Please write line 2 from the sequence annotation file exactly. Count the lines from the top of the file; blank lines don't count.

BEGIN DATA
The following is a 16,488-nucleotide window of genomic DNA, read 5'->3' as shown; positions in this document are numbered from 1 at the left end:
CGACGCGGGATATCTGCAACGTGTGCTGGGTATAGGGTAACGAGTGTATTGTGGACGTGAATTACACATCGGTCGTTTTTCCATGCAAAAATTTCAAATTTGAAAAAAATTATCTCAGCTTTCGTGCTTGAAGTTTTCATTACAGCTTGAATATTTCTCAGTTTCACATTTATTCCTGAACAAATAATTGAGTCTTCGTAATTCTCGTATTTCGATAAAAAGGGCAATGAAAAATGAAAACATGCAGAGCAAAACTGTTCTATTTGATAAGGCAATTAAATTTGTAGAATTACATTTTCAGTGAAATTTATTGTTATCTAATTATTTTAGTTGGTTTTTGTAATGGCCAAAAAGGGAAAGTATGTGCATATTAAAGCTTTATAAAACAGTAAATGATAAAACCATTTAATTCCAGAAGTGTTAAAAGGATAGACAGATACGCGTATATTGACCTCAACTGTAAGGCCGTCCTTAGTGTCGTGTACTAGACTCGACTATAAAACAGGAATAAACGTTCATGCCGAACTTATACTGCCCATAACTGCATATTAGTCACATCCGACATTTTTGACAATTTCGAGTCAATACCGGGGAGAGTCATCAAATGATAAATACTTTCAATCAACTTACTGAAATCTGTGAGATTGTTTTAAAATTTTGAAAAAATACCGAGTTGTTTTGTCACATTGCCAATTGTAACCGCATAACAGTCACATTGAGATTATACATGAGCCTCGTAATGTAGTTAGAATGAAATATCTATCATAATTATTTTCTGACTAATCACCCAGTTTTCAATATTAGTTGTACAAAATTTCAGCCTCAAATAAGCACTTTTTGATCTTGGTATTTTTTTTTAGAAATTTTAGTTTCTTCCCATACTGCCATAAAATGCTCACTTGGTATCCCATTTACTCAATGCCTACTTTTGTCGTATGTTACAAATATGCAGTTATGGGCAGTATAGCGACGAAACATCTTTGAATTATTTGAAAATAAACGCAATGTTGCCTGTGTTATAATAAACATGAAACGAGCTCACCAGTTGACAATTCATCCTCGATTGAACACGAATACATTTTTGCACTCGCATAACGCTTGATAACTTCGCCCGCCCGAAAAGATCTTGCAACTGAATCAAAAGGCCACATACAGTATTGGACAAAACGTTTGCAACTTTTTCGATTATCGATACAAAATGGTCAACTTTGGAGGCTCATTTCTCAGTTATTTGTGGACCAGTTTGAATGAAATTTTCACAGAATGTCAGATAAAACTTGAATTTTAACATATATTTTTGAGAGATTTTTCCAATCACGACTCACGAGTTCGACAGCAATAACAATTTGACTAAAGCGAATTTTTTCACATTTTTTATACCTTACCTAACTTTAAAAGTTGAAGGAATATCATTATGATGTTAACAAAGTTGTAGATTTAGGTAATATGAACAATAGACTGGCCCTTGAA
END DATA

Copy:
CGACGCGGGATATCTGCAACGTGTGCTGGGTATAGGGTAACGAGTGTATTGTGGACGTGAATTACACATCGGTCGTTTTTCCATGCAAAAATTTCAAATTTGAAAAAAATTATCTCAGCTTTCGTGCTTGAAGTTTTCATTACAGCTTGAATATTTCTCAGTTTCACATTTATTCCTGAACAAATAATTGAGTCTTCGTAATTCTCGTATTTCGATAAAAAGGGCAATGAAAAATGAAAACATGCAGAGCAAAACTGTTCTATTTGATAAGGCAATTAAATTTGTAGAATTACATTTTCAGTGAAATTTATTGTTATCTAATTATTTTAGTTGGTTTTTGTAATGGCCAAAAAGGGAAAGTATGTGCATATTAAAGCTTTATAAAACAGTAAATGATAAAACCATTTAATTCCAGAAGTGTTAAAAGGATAGACAGATACGCGTATATTGACCTCAACTGTAAGGCCGTCCTTAGTGTCGTGTACTAGACTCGACTATAAAACAGGAATAAACGTTCATGCCGAACTTATACTGCCCATAACTGCATATTAGTCACATCCGACATTTTTGACAATTTCGAGTCAATACCGGGGAGAGTCATCAAATGATAAATACTTTCAATCAACTTACTGAAATCTGTGAGATTGTTTTAAAATTTTGAAAAAATACCGAGTTGTTTTGTCACATTGCCAATTGTAACCGCATAACAGTCACATTGAGATTATACATGAGCCTCGTAATGTAGTTAGAATGAAATATCTATCATAATTATTTTCTGACTAATCACCCAGTTTTCAATATTAGTTGTACAAAATTTCAGCCTCAAATAAGCACTTTTTGATCTTGGTATTTTTTTTTAGAAATTTTAGTTTCTTCCCATACTGCCATAAAATGCTCACTTGGTATCCCATTTACTCAATGCCTACTTTTGTCGTATGTTACAAATATGCAGTTATGGGCAGTATAGCGACGAAACATCTTTGAATTATTTGAAAATAAACGCAATGTTGCCTGTGTTATAATAAACATGAAACGAGCTCACCAGTTGACAATTCATCCTCGATTGAACACGAATACATTTTTGCACTCGCATAACGCTTGATAACTTCGCCCGCCCGAAAAGATCTTGCAACTGAATCAAAAGGCCACATACAGTATTGGACAAAACGTTTGCAACTTTTTCGATTATCGATACAAAATGGTCAACTTTGGAGGCTCATTTCTCAGTTATTTGTGGACCAGTTTGAATGAAATTTTCACAGAATGTCAGATAAAACTTGAATTTTAACATATATTTTTGAGAGATTTTTCCAATCACGACTCACGAGTTCGACAGCAATAACAATTTGACTAAAGCGAATTTTTTCACATTTTTTATACCTTACCTAACTTTAAAAGTTGAAGGAATATCATTATGATGTTAACAAAGTTGTAGATTTAGGTAATATGAACAATAGACTGGCCCTTGAA